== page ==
We hear much about Gen X, Gen Y, and Baby Boomers in the states. (BTW I'm a boomer, on the cusp between the Younger and Older Boomers.) I have found that understanding Korea's generational groups equally important.
Common American Generations
- Gen Y (millennials) - Born 1977-1990, Ages 18-32
- Gen X - Born 1965-1976, Ages 33-44
- Younger Boomers - Born 1955-1964, Ages 44-54
- Older Boomers - Born 1946-1954, Ages 55-63
- Silent Generation - Born 1937-1945, Ages 64-72
- G.I. Generation - Born -1936, Age 73+
Korea has some unique generational divides. I found an article by By Park Sun-Young from the International Affairs Desk at Hankook Ilbo relevant. I pulled parts from the article I feel are most appropriate. For example, Park sees Korea three generational groups:
- The "Shinsedae" or "new generation" between 26 and 35. (She also refers to this as the "2635" generation. It can also includes younger people.)
- The progressive 386 generation between ages 36 and 45.
- Older conservatives or those over 46
Ms. Park notes...Who are the new generation called Shinsedae?
Since the early 1990s the term Shinsedae, which means “new generation” in Korean, has come to be used to refer to a specific group of people in Korean society. Though there were other terms for this new or younger generation -- such as the X-generation and the N-generation -- they all share a common denominator of being the “post-386 generation,” which means they are free from ideological or political bias.
The “386 generation,” named after 386 computers, was coined in the 1990s to describe those in their late 30s and 40s who were “born in the 1960s and attended university in the 1980s.” It is the 386 generation who spent most of their youth fighting for democracy under authoritarian rule and who had a shared generational experience and culture for the first time in Korean history. They are now in decision-making positions in all fields, including political, economic, social and cultural areas. The 386 generation will go down in history as a very active and passionate group of people who toppled a military dictatorship of more than three decades and built democracy in Korea.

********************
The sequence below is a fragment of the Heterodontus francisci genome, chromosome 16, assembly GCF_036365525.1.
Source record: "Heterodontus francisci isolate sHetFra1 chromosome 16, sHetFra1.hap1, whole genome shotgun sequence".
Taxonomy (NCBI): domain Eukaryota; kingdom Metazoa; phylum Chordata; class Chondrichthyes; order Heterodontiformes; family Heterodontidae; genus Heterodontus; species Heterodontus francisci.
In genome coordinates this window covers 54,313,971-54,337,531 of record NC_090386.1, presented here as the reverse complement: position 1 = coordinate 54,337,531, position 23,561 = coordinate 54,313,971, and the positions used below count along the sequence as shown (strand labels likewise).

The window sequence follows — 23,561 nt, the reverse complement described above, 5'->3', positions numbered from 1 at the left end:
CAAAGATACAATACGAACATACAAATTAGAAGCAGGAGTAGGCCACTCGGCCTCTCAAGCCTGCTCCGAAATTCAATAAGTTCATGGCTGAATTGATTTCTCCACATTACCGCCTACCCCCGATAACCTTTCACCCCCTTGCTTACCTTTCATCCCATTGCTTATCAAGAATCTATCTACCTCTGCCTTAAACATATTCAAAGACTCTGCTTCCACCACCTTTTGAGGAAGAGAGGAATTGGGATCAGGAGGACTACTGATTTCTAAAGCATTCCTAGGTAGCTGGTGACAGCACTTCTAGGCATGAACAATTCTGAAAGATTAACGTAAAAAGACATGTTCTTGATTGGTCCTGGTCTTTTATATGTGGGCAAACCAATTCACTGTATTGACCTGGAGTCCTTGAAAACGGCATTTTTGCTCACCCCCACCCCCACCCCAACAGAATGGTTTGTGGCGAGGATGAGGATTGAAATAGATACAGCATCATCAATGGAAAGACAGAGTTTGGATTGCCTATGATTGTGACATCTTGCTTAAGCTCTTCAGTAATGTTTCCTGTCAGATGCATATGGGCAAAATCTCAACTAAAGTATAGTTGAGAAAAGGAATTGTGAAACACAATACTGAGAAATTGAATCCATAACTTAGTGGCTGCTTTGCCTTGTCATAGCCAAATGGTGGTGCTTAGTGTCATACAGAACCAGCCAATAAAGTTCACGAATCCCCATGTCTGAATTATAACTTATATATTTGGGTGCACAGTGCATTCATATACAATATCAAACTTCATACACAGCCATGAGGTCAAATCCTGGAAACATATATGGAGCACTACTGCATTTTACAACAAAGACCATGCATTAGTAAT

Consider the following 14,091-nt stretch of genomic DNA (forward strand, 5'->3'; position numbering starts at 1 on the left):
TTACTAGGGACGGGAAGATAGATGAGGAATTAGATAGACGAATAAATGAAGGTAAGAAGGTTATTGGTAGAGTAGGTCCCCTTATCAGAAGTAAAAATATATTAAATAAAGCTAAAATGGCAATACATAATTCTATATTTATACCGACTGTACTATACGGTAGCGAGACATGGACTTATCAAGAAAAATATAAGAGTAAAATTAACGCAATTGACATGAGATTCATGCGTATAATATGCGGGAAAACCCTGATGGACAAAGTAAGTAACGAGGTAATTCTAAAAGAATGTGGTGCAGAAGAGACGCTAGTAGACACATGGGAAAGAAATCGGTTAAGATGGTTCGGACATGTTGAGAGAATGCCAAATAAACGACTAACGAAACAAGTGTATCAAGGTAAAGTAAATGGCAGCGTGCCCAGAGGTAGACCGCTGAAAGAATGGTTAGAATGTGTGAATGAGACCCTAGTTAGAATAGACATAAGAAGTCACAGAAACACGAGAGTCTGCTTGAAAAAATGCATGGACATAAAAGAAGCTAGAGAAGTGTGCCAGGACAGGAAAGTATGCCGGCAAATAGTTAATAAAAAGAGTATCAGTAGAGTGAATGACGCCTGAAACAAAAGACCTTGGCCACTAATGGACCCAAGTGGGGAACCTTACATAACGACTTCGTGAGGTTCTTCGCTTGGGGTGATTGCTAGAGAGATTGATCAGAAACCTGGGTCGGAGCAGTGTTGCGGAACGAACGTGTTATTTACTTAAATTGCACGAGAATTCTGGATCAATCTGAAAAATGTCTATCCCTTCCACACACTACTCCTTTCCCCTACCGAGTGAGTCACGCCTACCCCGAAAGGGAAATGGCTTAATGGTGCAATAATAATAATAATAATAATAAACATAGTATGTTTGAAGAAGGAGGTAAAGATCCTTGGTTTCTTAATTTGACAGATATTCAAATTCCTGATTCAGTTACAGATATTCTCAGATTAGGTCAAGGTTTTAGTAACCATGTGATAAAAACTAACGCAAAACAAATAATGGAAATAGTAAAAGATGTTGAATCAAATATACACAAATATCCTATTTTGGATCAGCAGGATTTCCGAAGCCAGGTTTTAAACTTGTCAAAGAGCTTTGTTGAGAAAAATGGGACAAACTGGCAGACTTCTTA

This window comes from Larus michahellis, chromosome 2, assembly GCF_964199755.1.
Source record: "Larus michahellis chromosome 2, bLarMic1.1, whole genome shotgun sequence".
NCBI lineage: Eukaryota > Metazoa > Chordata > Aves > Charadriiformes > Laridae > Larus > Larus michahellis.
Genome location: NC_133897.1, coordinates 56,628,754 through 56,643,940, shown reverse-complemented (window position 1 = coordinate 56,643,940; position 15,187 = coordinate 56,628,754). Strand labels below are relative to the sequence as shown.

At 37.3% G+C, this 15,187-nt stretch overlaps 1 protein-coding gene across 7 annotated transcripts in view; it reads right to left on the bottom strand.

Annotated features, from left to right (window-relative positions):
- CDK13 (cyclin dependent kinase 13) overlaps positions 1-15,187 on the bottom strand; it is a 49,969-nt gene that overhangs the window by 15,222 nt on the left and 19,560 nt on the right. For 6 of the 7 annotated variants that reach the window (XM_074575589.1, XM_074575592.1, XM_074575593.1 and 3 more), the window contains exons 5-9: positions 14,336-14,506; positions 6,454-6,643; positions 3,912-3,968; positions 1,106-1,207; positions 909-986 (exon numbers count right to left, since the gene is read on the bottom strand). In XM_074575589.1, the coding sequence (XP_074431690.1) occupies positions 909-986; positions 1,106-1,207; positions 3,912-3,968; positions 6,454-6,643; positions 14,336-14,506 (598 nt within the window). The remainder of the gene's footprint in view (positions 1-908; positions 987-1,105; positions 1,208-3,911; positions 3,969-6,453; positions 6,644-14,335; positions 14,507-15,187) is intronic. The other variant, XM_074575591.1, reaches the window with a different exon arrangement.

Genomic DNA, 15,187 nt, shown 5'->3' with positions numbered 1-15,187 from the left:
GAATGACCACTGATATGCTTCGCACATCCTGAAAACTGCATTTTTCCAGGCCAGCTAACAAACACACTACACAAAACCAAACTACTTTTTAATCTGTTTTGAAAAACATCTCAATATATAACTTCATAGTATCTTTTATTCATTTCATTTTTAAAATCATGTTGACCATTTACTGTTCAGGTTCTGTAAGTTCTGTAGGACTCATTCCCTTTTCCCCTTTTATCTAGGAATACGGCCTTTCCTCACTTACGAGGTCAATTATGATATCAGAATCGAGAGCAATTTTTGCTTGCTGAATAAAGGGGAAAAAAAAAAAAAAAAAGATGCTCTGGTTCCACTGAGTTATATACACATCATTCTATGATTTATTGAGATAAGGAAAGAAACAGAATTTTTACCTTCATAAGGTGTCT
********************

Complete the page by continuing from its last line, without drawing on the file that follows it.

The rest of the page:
The 1990s was an era of a widening generation gap. Farewell to ideology, a new generation emerged – a generation that is heavily immersed in consumption. This group of Koreans was born during a time of rapid economic growth, spent their childhood in a prosperous environment and experienced the 1997 Asian financial crisis. They are substantial beneficiaries of the nation’s democracy, which was achieved by the blood, sweat and tears of the 386 generation. And they are the first generation who went abroad for travel and study with the liberalization of overseas travel and the advent of an era of information and communications.
Unlike the 386 generation who fought for democratization and ideological issues, what worries this new generation most is the high unemployment of university graduates. While the 386 generation enjoyed a booming economy with plenty of jobs available, the new generation is struggling with unemployment and riding the tide of “fierce competition.”
When Korea was hit by the Asian financial crisis, they were in high school or college. Raised in an affluent society with full access to the Internet, this new generation witnessed their fathers being kicked out of jobs and their families collapsing. After having to submit resumes without success, they have faced the grim reality that getting a job is crucial but never easy. The Asian financial crisis changed the mindset of this new generation in Korea to put the economy before anything else.
Shinsedae, the new generation, would go to McDonald’s for hamburgers after burning the U.S. flag at a candlelight vigil in a protest against America. They do not think it is contradictory to accept the American culture on one hand, while claiming to condemn a U.S. action. These young people, the first beneficiaries of globalization in Korea, have strong confidence and pride in their country, especially after the Korean national soccer team performance in the 2002 World Cup and with overseas travel and study much more common.
Their version of nationalism -- which is based on the belief that Korea is not inferior whatsoever to the United States or Japan -- is fundamentally different from the nationalism of past generations with vestiges of Japanese colonial rule of Korea.
A survey conducted by the Chosun Daily also showed that more than a third of this new generation has a positive impression of Japan, often associating it with its computer games and comic strips. With regard to the question of where they want to immigrate or work, apart from Korea, Australia was ranked first, followed by the U.S. and Japan, respectively.
Those aged between 26 and 35, also known as the “2635 Generation,” represent 17% of the national population and 24% of the working population.